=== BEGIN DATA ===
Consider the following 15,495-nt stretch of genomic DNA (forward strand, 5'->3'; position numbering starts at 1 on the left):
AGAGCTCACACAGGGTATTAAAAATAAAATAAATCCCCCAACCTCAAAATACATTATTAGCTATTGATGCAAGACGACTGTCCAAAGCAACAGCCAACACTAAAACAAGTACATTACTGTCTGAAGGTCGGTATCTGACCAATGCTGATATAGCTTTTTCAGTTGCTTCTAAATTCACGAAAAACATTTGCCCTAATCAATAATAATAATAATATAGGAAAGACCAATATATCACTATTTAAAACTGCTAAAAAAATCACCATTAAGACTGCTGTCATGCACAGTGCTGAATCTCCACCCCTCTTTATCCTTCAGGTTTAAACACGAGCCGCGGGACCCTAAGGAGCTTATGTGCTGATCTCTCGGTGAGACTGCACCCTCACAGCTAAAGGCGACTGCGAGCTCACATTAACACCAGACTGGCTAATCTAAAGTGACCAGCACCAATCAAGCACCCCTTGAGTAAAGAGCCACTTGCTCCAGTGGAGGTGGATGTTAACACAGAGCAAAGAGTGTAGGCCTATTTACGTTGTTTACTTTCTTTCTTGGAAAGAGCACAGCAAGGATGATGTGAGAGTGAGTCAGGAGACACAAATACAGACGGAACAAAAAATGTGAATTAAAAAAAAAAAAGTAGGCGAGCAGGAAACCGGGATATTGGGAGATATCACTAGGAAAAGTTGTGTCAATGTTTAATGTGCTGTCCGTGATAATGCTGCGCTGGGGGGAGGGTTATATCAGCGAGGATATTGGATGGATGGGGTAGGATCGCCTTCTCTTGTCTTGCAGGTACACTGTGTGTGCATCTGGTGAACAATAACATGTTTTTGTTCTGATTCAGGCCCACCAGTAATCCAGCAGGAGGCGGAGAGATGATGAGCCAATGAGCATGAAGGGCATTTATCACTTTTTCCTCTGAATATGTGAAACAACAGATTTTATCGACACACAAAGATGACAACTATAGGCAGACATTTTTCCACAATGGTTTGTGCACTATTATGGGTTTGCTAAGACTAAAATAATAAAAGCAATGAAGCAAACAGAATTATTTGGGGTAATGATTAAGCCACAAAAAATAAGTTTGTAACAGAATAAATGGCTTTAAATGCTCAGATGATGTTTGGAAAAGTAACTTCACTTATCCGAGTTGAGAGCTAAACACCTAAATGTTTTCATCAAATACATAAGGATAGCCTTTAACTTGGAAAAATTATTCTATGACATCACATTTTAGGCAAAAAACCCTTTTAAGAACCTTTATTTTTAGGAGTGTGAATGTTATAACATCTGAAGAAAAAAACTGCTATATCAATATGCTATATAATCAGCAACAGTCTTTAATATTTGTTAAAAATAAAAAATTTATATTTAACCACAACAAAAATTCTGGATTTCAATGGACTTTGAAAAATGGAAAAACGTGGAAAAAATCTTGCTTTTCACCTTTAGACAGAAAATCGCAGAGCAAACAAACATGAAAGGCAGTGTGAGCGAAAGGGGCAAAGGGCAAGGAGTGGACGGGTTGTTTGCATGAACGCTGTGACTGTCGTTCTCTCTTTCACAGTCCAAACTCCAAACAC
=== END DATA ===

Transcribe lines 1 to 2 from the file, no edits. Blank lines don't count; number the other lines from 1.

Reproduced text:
Consider the following 15,495-nt stretch of genomic DNA (forward strand, 5'->3'; position numbering starts at 1 on the left):
AGAGCTCACACAGGGTATTAAAAATAAAATAAATCCCCCAACCTCAAAATACATTATTAGCTATTGATGCAAGACGACTGTCCAAAGCAACAGCCAACACTAAAACAAGTACATTACTGTCTGAAGGTCGGTATCTGACCAATGCTGATATAGCTTTTTCAGTTGCTTCTAAATTCACGAAAAACATTTGCCCTAATCAATAATAATAATAATATAGGAAAGACCAATATATCACTATTTAAAACTGCTAAAAAAATCACCATTAAGACTGCTGTCATGCACAGTGCTGAATCTCCACCCCTCTTTATCCTTCAGGTTTAAACACGAGCCGCGGGACCCTAAGGAGCTTATGTGCTGATCTCTCGGTGAGACTGCACCCTCACAGCTAAAGGCGACTGCGAGCTCACATTAACACCAGACTGGCTAATCTAAAGTGACCAGCACCAATCAAGCACCCCTTGAGTAAAGAGCCACTTGCTCCAGTGGAGGTGGATGTTAACACAGAGCAAAGAGTGTAGGCCTATTTACGTTGTTTACTTTCTTTCTTGGAAAGAGCACAGCAAGGATGATGTGAGAGTGAGTCAGGAGACACAAATACAGACGGAACAAAAAATGTGAATTAAAAAAAAAAAAGTAGGCGAGCAGGAAACCGGGATATTGGGAGATATCACTAGGAAAAGTTGTGTCAATGTTTAATGTGCTGTCCGTGATAATGCTGCGCTGGGGGGAGGGTTATATCAGCGAGGATATTGGATGGATGGGGTAGGATCGCCTTCTCTTGTCTTGCAGGTACACTGTGTGTGCATCTGGTGAACAATAACATGTTTTTGTTCTGATTCAGGCCCACCAGTAATCCAGCAGGAGGCGGAGAGATGATGAGCCAATGAGCATGAAGGGCATTTATCACTTTTTCCTCTGAATATGTGAAACAACAGATTTTATCGACACACAAAGATGACAACTATAGGCAGACATTTTTCCACAATGGTTTGTGCACTATTATGGGTTTGCTAAGACTAAAATAATAAAAGCAATGAAGCAAACAGAATTATTTGGGGTAATGATTAAGCCACAAAAAATAAGTTTGTAACAGAATAAATGGCTTTAAATGCTCAGATGATGTTTGGAAAAGTAACTTCACTTATCCGAGTTGAGAGCTAAACACCTAAATGTTTTCATCAAATACATAAGGATAGCCTTTAACTTGGAAAAATTATTCTATGACATCACATTTTAGGCAAAAAACCCTTTTAAGAACCTTTATTTTTAGGAGTGTGAATGTTATAACATCTGAAGAAAAAAACTGCTATATCAATATGCTATATAATCAGCAACAGTCTTTAATATTTGTTAAAAATAAAAAATTTATATTTAACCACAACAAAAATTCTGGATTTCAATGGACTTTGAAAAATGGAAAAACGTGGAAAAAATCTTGCTTTTCACCTTTAGACAGAAAATCGCAGAGCAAACAAACATGAAAGGCAGTGTGAGCGAAAGGGGCAAAGGGCAAGGAGTGGACGGGTTGTTTGCATGAACGCTGTGACTGTCGTTCTCTCTTTCACAGTCCAAACTCCAAACAC